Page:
This charming Renault voiturette is eligible for all events organised by the Veteran Car Club of Great Britain including the increasingly popular Singles and Twins events, Renault Frères rallies and, of course, the London to Brighton Veteran Car Run. 

 

 

Louis Renault was a pioneer in automobile design in the infant French motor industry, building his first car as early as 1898, mounting a De Dion Bouton engine on the front of a primitive tubular chassis frame. Ever the innovator, he broke from traditional design by featuring a sprung live rear axle, a feature soon to be copied by his contemporaries. With the benefit of substantial financial backing, production began at Billancourt of 1 3/4hp and 3hp cars, with the hugely successful 4 1/2hp models appearing first for the 1900 season. From the outset Renault saw the benefits to be gained from active participation in motor sport and, along with his brother Marcel, he took an active part in this new sporting activity. Although the headlines were stolen by larger cars, Renault, with their voiturettes, were highly regarded, achieving class successes in continental events and in the great French City-to-City races. In the 1901 Paris-Bordeaux Race, Louis Renault led a victorious team of four Renaults, taking first place himself in the voiturette class and completing the epic journey in just 9 hours and 31 minutes, with brother Marcel in second place just eight minutes behind, with Oury and Grus on similar Type E cars following in third and fourth places. In 1902 Renault were to achieve their ultimate success, Marcel Renault stealing outright victory in the Paris-Vienna Race at the wheel of a 16hp model, covering the distance at an average speed of 39.2mph. These racing victories kept Renault at the fore-front of the public mind and resulted in sales orders and production figures which were the envy of their competitors.

Office 01375 379719

Richard Biddulph 07967 260673

Christoff Cowens 07772188037

We accept Credit/Debit Cards.
Part Exchange welcome.
Weekend & evening viewings OK.
Viewings by appointment :

Prestige House.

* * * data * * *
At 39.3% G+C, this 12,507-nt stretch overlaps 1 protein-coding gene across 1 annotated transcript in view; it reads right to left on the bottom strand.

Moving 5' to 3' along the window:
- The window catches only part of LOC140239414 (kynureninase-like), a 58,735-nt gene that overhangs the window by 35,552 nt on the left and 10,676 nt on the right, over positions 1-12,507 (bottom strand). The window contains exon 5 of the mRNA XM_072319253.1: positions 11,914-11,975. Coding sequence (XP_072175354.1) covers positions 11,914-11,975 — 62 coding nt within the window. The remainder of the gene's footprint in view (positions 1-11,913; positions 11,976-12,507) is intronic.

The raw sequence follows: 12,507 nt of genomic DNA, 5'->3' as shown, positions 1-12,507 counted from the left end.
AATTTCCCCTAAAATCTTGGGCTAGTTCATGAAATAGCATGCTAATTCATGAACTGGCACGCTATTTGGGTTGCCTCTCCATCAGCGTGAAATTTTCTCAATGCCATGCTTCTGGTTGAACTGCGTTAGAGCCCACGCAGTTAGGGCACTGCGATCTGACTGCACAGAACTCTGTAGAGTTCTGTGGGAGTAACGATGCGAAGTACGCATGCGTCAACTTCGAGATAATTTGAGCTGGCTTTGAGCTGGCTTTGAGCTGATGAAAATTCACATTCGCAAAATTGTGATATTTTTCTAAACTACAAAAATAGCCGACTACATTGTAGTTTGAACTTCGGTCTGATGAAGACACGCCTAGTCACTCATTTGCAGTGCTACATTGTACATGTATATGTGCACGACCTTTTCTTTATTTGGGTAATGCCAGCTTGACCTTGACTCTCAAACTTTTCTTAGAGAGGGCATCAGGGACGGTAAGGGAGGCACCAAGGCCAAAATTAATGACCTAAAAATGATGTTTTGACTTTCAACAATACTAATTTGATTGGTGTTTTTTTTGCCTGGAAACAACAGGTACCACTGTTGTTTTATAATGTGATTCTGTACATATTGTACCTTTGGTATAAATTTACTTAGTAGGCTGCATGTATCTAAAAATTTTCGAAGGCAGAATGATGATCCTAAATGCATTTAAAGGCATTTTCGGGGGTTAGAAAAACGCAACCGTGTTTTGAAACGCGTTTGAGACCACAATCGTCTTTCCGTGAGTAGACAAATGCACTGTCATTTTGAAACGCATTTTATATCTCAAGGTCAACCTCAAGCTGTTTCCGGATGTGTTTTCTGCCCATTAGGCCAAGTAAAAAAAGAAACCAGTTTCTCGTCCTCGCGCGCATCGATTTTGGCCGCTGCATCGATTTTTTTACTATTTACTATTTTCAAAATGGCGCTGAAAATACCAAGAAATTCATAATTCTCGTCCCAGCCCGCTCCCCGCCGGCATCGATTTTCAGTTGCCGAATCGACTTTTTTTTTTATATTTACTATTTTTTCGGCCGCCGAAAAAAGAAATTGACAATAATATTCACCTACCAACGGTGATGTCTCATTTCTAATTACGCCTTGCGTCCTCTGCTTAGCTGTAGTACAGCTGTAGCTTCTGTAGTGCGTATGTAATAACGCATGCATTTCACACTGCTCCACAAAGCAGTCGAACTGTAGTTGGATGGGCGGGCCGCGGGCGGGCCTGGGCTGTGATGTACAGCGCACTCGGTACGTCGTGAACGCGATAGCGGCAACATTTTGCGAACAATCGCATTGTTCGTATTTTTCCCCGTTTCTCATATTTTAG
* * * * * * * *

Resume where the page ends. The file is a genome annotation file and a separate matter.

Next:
9 Globe Industrial Estate,
Grays, Essex, RM17 6ST 

 

Back to sales vehicles

Vehicle details

Additional Information / Service History

Vintage and Prestige are Proud to offer this 1901 Renault Type D Series E Competition model For Sale.


This 4 1/2hp Type D Renault is powered by a vertical, single-cylinder, water-cooled engine with atmospheric inlet and mechanical exhaust valves and features the traditional side-mounted radiators, so familiar on early Renault models. It enjoys the benefit of a three forward speed gearbox and has a reverse gear, not presently fitted, but offered with the car.

It is believed that the car was originally equipped with two rear seats which were removed by a previous owner, a chimney sweep, who used the car in his business.

The current owner has now re-made the removable rear seats to the exact original design,


This early De Dion-engined Renault was supplied new in 1901 by Roadway Autocar Co Ltd of London, who were sole agents for Renault Frères and Mors cars and imported 12 Renaults that year. A contemporary advertisement on file shows that different detachable rear sections were available, including a rear-entrance tonneau. There is a spigot for a step, located in the centre rear of the chassis behind the number plate on 'A 2743' and identical to the two on either side of the car illustrated, indicating that a rear-entrance tonneau possibly was used at some time. The coachwork is by E Vicart Fils, Levallois (Seine). 

Around 1908 the Renault was driven, and possibly owned, by Captain Basil Emery, son of the Archdeacon of Ely Cathedral. A photograph on file, acquired in 2007 from descendants of Captain Emery, shows him and his fiancée in the car outside Ely Cathedral. A career Army officer, William Basil Emery had served and been decorated in the Boer War and by 1911 had been promoted to the rank of major. He went on, as a brigadier general, to serve with Allenby in Palestine and finished his career as Colonel Commandant in Constantinople. He died in 1945.